department of pharmacology

Nobel Laureates

Earl W. Sutherland, Jr.
Earl W. Sutherland, Jr.

Ferid Murad
Ferid Murad

Alfred Goodman Gilman
Alfred Gilman

Sutherland, Gilman, Murad. These names may not be as familiar as Wilson, Smith, or Jones, but to the Department of Pharmacology, they represent a hallmark of research excellence.

The three—Earl W. Sutherland Jr., Ferid Murad, and Alfred Goodman Gilman—each received the Nobel Prize in Physiology/Medicine. Each had ties to the pharmacology department at what was then the Western Reserve University (WRU) School of Medicine, and their lives intersected at different points of their academic and professional careers.

Earl Sutherland Jr., served as professor and chair of pharmacology at WRU School of Medicine from 1953 to 1963. There he intensified his work on hormones, emphasizing the role of a substance known as cyclic AMP as a signaler or "second messenger" in the production of glucose. He left the university in 1963 bound for Vanderbilt University's School of Medicine, where he completed his career.

Dr. Sutherland's discovery offers some solace to those whose work areas are constantly cluttered. Not a "clean desk" person, he would cover the papers that had accumulated each week with a sheet of white paper and periodically would clear them all away. In one such cleaning effort, he noticed two unrelated letters from researchers elsewhere reporting results of their research, and he was able to see the potential connections to them, which advanced his own work and that of others.

His Nobel Prize, received in 1971, recognized him for "his discoveries concerning the mechanisms of the action of hormones." He died in 1974.

During his time at WRU, Dr. Sutherland mentored two students, Ferid Murad and Alfred G. Gilman, who would later earn their own Nobel Prize.

Ferid Murad was pondering medical school when he learned of the M.D./Ph.D. program at WRU, and particularly the pharmacology program led by Dr. Sutherland, whose son he had known in college.

The medical school's curriculum appealed to Dr. Murad. He came to WRU, where Dr. Sutherland and Theodore Rall became his research mentors. He was drawn to the program because "the new experimental integrated organ-system approach to medical education permitted me to assimilate and integrate information more readily." He earned his M.D./Ph.D. in pharmacology in 1965.

Dr. Murad has researched "second messengers and hormone signaling," important functions that help trigger regulating and self-correcting measures in the body. His own work led him to share the Nobel Prize in 1998 for his discoveries concerning "nitric oxide as a signaling molecule in the cardiovascular system."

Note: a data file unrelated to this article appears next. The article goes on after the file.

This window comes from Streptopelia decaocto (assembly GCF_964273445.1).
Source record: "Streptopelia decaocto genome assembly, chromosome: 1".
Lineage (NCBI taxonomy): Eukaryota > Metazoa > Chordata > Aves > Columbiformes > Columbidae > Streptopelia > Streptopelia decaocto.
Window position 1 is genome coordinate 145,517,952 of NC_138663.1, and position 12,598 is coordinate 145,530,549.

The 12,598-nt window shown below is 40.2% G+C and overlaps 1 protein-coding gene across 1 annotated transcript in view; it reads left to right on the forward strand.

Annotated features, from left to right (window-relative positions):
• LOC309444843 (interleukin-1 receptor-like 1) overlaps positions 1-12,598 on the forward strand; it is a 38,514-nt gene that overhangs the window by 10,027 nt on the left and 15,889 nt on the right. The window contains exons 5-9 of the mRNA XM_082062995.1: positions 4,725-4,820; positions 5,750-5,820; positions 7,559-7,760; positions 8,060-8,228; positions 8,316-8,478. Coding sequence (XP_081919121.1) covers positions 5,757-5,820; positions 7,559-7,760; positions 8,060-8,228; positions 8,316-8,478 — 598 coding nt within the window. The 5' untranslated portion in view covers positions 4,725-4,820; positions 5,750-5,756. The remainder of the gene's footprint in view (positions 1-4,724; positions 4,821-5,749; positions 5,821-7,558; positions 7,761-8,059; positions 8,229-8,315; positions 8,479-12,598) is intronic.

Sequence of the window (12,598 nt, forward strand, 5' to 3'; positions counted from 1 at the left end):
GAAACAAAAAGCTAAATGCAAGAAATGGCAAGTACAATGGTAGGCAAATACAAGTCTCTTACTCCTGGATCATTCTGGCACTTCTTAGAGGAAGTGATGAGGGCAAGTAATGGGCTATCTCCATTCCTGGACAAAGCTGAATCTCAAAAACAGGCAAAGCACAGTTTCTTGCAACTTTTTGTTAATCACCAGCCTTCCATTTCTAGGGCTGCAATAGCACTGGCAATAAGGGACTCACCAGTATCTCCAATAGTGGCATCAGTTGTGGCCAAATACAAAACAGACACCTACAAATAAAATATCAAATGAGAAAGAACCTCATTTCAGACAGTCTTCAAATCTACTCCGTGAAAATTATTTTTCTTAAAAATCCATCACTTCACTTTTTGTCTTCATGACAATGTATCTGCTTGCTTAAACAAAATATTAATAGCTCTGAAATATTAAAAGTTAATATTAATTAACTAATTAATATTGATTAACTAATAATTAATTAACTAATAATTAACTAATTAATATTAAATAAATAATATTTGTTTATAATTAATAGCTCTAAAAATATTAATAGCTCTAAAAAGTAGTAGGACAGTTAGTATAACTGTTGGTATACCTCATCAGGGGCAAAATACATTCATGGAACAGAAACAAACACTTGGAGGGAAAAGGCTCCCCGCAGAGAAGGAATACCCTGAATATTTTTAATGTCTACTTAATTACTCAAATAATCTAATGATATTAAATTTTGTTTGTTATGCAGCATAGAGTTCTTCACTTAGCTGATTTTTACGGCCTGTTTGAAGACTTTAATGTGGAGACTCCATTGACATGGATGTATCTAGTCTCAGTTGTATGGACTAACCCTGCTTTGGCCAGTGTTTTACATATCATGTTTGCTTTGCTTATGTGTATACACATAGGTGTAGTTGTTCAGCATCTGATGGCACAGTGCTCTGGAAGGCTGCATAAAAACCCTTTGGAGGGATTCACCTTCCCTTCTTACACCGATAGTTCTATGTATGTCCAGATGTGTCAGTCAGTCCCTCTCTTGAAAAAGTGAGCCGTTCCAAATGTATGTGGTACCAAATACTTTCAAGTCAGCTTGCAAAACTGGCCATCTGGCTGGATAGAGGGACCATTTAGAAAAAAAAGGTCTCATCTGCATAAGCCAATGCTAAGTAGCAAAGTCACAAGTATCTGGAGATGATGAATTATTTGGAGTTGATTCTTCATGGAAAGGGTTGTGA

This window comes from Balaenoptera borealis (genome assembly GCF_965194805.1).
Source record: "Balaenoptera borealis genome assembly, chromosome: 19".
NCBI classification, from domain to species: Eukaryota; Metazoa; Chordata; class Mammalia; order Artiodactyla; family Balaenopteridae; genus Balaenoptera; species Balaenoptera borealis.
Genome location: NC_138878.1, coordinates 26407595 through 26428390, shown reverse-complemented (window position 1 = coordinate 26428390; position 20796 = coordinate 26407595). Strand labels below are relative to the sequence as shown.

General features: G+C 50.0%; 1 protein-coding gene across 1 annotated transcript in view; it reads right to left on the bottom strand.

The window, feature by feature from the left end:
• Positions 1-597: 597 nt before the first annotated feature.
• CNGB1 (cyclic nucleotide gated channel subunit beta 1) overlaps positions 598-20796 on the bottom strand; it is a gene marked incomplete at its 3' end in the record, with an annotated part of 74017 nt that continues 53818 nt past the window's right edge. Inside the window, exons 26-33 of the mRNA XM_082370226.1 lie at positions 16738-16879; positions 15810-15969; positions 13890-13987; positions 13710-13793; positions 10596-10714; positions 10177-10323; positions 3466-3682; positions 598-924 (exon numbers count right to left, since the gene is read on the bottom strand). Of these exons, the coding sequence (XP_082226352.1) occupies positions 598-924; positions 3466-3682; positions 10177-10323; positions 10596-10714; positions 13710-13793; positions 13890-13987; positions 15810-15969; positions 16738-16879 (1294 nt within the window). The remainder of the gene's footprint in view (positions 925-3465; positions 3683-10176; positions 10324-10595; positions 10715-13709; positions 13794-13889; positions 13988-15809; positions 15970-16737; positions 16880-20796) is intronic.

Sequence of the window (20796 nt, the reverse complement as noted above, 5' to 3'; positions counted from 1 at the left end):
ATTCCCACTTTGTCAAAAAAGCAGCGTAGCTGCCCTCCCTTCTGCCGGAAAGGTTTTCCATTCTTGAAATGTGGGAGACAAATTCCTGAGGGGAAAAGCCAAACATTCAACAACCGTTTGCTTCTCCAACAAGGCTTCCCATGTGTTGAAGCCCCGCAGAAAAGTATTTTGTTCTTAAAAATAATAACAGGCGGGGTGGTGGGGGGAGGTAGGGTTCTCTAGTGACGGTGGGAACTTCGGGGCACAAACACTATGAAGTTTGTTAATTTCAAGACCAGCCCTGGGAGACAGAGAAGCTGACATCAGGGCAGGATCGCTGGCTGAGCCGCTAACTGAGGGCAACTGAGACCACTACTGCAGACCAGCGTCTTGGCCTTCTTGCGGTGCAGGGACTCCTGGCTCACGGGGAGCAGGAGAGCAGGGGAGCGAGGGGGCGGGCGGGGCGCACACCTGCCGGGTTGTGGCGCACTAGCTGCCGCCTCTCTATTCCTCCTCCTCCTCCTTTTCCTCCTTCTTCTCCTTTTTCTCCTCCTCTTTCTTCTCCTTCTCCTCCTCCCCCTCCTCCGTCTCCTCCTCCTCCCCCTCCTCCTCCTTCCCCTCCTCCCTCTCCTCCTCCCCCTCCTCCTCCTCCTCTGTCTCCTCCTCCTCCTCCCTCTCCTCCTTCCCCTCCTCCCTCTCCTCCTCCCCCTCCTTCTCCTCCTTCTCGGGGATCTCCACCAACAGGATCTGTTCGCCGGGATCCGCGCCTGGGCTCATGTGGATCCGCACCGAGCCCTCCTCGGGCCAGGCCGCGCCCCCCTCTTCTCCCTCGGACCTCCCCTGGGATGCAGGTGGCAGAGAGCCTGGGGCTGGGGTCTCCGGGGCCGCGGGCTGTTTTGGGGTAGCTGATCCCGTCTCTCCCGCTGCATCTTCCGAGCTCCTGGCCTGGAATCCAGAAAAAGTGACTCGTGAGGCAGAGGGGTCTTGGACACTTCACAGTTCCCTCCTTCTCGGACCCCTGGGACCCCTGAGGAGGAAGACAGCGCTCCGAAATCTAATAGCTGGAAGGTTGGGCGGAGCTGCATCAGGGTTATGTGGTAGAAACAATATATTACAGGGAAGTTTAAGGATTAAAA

His career has included work at the National Institutes of Health, at the University of Virginia and Stanford University, at Abbott Laboratories, and other places in the industry. Dr. Murad is currently at the University of Texas Medical School in Houston and is a member of the Case Western Reserve University Board of Trustees.

Alfred G. Gilman believed from his youth that he would work in biomedical research. The reputation and research of Dr. Sutherland and his colleagues, who sought to understand the function of cyclic AMP, attracted Dr. Gilman to the WRU medical school. He also liked the university's innovative program that made it possible to work simultaneously toward a medical degree and a research doctorate. He entered the M.D./Ph.D. program in 1962 and completed his medical degree and doctorate in pharmacology in 1969.

Dr. Gilman went on to the National Institute of General Medicine Sciences in Bethesda, Maryland, before moving to the University of Virginia, where he joined former fellow student, Dr. Murad, and others from Cleveland.

In his research at Virginia, and since 1981 at the University of Texas Southwestern Medical Center in Dallas, Dr. Gilman discovered, characterized, and purified a set of guanine nucleotide-binding regulatory proteins called G proteins. He describes this work, for which he received the Nobel Prize in Physiology/Medicine in 1994, as providing "for the first time a firm molecular basis for understanding certain signal transduction processes present throughout nature."

Get to know the Noebl Prize Winners

Alfred G. Gilman, The Nobel Prize in Physiology or Medicine 1994

Earl W. Sutherland, Jr., The Nobel Prize in Physiology or Medicine 1971

Ferid Murad, The Nobel Prize in Physiology or Medicine 1998